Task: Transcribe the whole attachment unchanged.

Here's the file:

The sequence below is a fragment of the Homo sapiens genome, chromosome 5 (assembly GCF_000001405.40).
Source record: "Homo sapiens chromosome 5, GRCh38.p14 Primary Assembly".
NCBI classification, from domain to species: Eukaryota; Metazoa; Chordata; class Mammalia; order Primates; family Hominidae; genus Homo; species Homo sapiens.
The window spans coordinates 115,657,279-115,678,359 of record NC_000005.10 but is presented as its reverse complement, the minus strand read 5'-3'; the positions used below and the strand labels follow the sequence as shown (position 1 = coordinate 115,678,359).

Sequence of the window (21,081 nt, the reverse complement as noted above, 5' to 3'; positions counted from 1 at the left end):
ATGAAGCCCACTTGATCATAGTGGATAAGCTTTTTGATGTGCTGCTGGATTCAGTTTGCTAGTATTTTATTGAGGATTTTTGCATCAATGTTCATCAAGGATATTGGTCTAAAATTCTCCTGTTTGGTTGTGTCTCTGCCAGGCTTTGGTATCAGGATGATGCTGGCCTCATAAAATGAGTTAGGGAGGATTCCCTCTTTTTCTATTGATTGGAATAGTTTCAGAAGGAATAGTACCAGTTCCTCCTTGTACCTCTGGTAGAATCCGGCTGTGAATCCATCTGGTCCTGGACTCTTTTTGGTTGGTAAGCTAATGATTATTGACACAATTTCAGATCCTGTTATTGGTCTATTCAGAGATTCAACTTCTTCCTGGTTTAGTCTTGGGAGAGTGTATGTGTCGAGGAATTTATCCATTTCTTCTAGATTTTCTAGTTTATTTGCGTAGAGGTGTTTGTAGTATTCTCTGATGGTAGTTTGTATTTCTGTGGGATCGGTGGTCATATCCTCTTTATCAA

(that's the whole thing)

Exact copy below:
The sequence below is a fragment of the Homo sapiens genome, chromosome 5 (assembly GCF_000001405.40).
Source record: "Homo sapiens chromosome 5, GRCh38.p14 Primary Assembly".
NCBI classification, from domain to species: Eukaryota; Metazoa; Chordata; class Mammalia; order Primates; family Hominidae; genus Homo; species Homo sapiens.
The window spans coordinates 115,657,279-115,678,359 of record NC_000005.10 but is presented as its reverse complement, the minus strand read 5'-3'; the positions used below and the strand labels follow the sequence as shown (position 1 = coordinate 115,678,359).

Sequence of the window (21,081 nt, the reverse complement as noted above, 5' to 3'; positions counted from 1 at the left end):
ATGAAGCCCACTTGATCATAGTGGATAAGCTTTTTGATGTGCTGCTGGATTCAGTTTGCTAGTATTTTATTGAGGATTTTTGCATCAATGTTCATCAAGGATATTGGTCTAAAATTCTCCTGTTTGGTTGTGTCTCTGCCAGGCTTTGGTATCAGGATGATGCTGGCCTCATAAAATGAGTTAGGGAGGATTCCCTCTTTTTCTATTGATTGGAATAGTTTCAGAAGGAATAGTACCAGTTCCTCCTTGTACCTCTGGTAGAATCCGGCTGTGAATCCATCTGGTCCTGGACTCTTTTTGGTTGGTAAGCTAATGATTATTGACACAATTTCAGATCCTGTTATTGGTCTATTCAGAGATTCAACTTCTTCCTGGTTTAGTCTTGGGAGAGTGTATGTGTCGAGGAATTTATCCATTTCTTCTAGATTTTCTAGTTTATTTGCGTAGAGGTGTTTGTAGTATTCTCTGATGGTAGTTTGTATTTCTGTGGGATCGGTGGTCATATCCTCTTTATCAA